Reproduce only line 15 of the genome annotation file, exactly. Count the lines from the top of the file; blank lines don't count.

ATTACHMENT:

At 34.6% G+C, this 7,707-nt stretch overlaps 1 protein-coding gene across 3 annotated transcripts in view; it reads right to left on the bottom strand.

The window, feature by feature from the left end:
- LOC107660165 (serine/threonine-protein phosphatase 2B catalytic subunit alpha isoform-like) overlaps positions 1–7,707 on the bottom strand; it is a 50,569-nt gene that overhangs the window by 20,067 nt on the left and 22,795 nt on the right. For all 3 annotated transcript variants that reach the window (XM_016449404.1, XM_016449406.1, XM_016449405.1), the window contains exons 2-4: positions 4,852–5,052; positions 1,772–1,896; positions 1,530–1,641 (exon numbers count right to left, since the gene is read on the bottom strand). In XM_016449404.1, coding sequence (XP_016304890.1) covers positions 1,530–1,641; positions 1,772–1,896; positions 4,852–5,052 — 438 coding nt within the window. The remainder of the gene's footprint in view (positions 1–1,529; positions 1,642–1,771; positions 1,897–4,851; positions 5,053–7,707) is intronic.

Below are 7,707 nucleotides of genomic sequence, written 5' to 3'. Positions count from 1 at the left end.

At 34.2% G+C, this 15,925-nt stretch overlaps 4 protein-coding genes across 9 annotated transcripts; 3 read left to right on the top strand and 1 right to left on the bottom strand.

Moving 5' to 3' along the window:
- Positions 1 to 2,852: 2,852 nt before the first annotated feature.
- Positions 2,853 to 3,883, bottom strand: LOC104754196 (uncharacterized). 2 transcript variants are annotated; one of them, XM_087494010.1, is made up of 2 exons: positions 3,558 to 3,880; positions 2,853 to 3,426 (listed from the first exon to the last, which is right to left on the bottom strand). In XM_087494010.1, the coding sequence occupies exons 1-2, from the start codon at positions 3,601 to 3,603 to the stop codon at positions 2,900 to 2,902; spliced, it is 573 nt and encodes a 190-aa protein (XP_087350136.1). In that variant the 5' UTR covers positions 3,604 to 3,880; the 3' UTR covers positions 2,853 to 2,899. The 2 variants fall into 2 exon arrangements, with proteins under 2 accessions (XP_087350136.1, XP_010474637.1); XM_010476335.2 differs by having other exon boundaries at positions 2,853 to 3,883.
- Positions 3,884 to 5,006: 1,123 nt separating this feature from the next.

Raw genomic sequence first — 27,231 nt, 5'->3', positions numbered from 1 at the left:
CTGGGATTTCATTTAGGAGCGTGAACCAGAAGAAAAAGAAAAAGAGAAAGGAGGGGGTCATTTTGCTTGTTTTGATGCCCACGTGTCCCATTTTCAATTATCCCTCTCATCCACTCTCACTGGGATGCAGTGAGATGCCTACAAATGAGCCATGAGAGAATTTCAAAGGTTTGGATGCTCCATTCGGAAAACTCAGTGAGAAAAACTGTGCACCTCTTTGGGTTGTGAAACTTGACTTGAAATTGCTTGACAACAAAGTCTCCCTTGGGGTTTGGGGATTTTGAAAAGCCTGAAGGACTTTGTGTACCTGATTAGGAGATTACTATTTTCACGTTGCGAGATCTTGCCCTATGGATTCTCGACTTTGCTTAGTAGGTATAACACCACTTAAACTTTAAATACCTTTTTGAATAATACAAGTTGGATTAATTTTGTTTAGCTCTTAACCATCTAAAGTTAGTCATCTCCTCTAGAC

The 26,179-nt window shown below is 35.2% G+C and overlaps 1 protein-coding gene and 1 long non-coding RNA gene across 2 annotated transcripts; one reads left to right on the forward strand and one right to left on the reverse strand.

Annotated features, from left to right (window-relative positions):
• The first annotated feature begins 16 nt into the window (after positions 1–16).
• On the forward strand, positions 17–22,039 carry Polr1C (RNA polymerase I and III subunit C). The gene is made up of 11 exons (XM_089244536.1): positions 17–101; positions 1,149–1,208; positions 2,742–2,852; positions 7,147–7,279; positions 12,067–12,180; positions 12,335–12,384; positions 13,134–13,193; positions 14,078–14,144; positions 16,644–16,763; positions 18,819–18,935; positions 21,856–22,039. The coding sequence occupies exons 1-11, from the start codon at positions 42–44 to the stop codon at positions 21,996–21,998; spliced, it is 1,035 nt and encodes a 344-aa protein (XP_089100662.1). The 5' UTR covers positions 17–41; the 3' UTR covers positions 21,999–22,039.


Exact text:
• On the forward strand, positions 17–22,039 carry Polr1C (RNA polymerase I and III subunit C). The gene is made up of 11 exons (XM_089244536.1): positions 17–101; positions 1,149–1,208; positions 2,742–2,852; positions 7,147–7,279; positions 12,067–12,180; positions 12,335–12,384; positions 13,134–13,193; positions 14,078–14,144; positions 16,644–16,763; positions 18,819–18,935; positions 21,856–22,039. The coding sequence occupies exons 1-11, from the start codon at positions 42–44 to the stop codon at positions 21,996–21,998; spliced, it is 1,035 nt and encodes a 344-aa protein (XP_089100662.1). The 5' UTR covers positions 17–41; the 3' UTR covers positions 21,999–22,039.